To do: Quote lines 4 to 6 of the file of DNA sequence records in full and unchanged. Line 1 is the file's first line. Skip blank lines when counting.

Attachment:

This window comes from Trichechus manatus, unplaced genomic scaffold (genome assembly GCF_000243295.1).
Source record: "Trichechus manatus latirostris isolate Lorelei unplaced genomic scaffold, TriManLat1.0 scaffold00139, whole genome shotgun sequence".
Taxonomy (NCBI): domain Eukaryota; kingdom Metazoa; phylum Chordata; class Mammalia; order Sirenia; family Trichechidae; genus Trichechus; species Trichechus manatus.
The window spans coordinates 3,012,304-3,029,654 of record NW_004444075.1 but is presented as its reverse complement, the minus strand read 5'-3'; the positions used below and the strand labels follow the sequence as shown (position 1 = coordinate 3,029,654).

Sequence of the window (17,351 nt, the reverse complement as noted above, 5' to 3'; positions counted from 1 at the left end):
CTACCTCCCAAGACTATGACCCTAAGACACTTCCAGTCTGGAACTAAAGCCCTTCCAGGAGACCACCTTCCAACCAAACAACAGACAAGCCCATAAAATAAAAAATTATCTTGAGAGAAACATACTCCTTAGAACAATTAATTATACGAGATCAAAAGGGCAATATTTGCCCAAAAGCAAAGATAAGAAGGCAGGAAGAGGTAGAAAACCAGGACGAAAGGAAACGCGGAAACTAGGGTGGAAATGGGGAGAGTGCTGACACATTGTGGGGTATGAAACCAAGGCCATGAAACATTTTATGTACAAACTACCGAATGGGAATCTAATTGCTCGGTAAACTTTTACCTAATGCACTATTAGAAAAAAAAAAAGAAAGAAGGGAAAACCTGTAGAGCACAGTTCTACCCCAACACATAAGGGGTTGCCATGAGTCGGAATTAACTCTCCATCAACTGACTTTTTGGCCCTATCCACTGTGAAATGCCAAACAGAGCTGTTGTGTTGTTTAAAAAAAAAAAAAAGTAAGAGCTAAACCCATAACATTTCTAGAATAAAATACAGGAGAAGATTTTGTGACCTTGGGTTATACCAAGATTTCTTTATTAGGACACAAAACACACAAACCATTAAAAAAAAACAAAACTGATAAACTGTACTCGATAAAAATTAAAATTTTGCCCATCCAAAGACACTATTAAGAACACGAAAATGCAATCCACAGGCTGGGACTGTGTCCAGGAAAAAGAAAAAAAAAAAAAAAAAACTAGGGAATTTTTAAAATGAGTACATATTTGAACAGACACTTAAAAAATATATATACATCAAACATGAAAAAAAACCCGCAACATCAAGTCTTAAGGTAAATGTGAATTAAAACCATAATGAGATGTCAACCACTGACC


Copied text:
The window spans coordinates 3,012,304-3,029,654 of record NW_004444075.1 but is presented as its reverse complement, the minus strand read 5'-3'; the positions used below and the strand labels follow the sequence as shown (position 1 = coordinate 3,029,654).

Sequence of the window (17,351 nt, the reverse complement as noted above, 5' to 3'; positions counted from 1 at the left end):
CTACCTCCCAAGACTATGACCCTAAGACACTTCCAGTCTGGAACTAAAGCCCTTCCAGGAGACCACCTTCCAACCAAACAACAGACAAGCCCATAAAATAAAAAATTATCTTGAGAGAAACATACTCCTTAGAACAATTAATTATACGAGATCAAAAGGGCAATATTTGCCCAAAAGCAAAGATAAGAAGGCAGGAAGAGGTAGAAAACCAGGACGAAAGGAAACGCGGAAACTAGGGTGGAAATGGGGAGAGTGCTGACACATTGTGGGGTATGAAACCAAGGCCATGAAACATTTTATGTACAAACTACCGAATGGGAATCTAATTGCTCGGTAAACTTTTACCTAATGCACTATTAGAAAAAAAAAAAGAAAGAAGGGAAAACCTGTAGAGCACAGTTCTACCCCAACACATAAGGGGTTGCCATGAGTCGGAATTAACTCTCCATCAACTGACTTTTTGGCCCTATCCACTGTGAAATGCCAAACAGAGCTGTTGTGTTGTTTAAAAAAAAAAAAAAGTAAGAGCTAAACCCATAACATTTCTAGAATAAAATACAGGAGAAGATTTTGTGACCTTGGGTTATACCAAGATTTCTTTATTAGGACACAAAACACACAAACCATTAAAAAAAAACAAAACTGATAAACTGTACTCGATAAAAATTAAAATTTTGCCCATCCAAAGACACTATTAAGAACACGAAAATGCAATCCACAGGCTGGGACTGTGTCCAGGAAAAAGAAAAAAAAAAAAAAAAAACTAGGGAATTTTTAAAATGAGTACATATTTGAACAGACACTTAAAAAATATATATACATCAAACATGAAAAAAAACCCGCAACATCAAGTCTTAAGGTAAATGTGAATTAAAACCATAATGAGATGTCAACCACTGACC